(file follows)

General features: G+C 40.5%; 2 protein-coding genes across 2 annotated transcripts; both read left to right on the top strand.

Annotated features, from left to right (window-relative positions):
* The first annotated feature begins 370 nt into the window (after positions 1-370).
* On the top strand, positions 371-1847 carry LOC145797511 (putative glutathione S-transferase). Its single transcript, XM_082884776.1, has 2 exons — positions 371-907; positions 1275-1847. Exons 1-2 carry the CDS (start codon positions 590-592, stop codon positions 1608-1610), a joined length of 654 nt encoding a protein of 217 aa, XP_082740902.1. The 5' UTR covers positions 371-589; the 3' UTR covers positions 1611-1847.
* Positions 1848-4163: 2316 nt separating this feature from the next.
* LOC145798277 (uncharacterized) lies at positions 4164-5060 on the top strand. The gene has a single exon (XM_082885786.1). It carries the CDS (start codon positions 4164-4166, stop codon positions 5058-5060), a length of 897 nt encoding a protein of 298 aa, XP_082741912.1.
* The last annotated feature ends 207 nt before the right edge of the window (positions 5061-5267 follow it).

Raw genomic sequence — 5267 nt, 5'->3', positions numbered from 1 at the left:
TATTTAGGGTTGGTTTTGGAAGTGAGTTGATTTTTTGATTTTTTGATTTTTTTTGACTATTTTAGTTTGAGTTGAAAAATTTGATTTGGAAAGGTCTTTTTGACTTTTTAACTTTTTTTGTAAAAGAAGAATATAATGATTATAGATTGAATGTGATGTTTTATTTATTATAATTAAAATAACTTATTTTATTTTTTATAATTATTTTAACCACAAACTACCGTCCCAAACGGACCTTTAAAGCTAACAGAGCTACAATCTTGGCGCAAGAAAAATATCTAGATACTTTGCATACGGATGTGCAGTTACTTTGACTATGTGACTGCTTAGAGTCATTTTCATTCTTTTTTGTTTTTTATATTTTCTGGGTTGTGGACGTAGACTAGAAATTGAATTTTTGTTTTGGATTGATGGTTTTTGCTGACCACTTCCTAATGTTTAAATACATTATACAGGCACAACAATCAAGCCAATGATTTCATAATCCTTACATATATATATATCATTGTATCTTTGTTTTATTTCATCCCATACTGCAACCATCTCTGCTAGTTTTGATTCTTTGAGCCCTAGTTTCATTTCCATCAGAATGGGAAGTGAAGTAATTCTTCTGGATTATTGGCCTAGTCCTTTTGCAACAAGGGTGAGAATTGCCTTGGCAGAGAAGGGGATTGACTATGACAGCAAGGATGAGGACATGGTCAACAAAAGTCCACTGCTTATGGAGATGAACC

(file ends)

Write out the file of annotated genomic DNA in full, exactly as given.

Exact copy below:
General features: G+C 40.5%; 2 protein-coding genes across 2 annotated transcripts; both read left to right on the top strand.

Annotated features, from left to right (window-relative positions):
* The first annotated feature begins 370 nt into the window (after positions 1-370).
* On the top strand, positions 371-1847 carry LOC145797511 (putative glutathione S-transferase). Its single transcript, XM_082884776.1, has 2 exons — positions 371-907; positions 1275-1847. Exons 1-2 carry the CDS (start codon positions 590-592, stop codon positions 1608-1610), a joined length of 654 nt encoding a protein of 217 aa, XP_082740902.1. The 5' UTR covers positions 371-589; the 3' UTR covers positions 1611-1847.
* Positions 1848-4163: 2316 nt separating this feature from the next.
* LOC145798277 (uncharacterized) lies at positions 4164-5060 on the top strand. The gene has a single exon (XM_082885786.1). It carries the CDS (start codon positions 4164-4166, stop codon positions 5058-5060), a length of 897 nt encoding a protein of 298 aa, XP_082741912.1.
* The last annotated feature ends 207 nt before the right edge of the window (positions 5061-5267 follow it).

Raw genomic sequence — 5267 nt, 5'->3', positions numbered from 1 at the left:
TATTTAGGGTTGGTTTTGGAAGTGAGTTGATTTTTTGATTTTTTGATTTTTTTTGACTATTTTAGTTTGAGTTGAAAAATTTGATTTGGAAAGGTCTTTTTGACTTTTTAACTTTTTTTGTAAAAGAAGAATATAATGATTATAGATTGAATGTGATGTTTTATTTATTATAATTAAAATAACTTATTTTATTTTTTATAATTATTTTAACCACAAACTACCGTCCCAAACGGACCTTTAAAGCTAACAGAGCTACAATCTTGGCGCAAGAAAAATATCTAGATACTTTGCATACGGATGTGCAGTTACTTTGACTATGTGACTGCTTAGAGTCATTTTCATTCTTTTTTGTTTTTTATATTTTCTGGGTTGTGGACGTAGACTAGAAATTGAATTTTTGTTTTGGATTGATGGTTTTTGCTGACCACTTCCTAATGTTTAAATACATTATACAGGCACAACAATCAAGCCAATGATTTCATAATCCTTACATATATATATATCATTGTATCTTTGTTTTATTTCATCCCATACTGCAACCATCTCTGCTAGTTTTGATTCTTTGAGCCCTAGTTTCATTTCCATCAGAATGGGAAGTGAAGTAATTCTTCTGGATTATTGGCCTAGTCCTTTTGCAACAAGGGTGAGAATTGCCTTGGCAGAGAAGGGGATTGACTATGACAGCAAGGATGAGGACATGGTCAACAAAAGTCCACTGCTTATGGAGATGAACC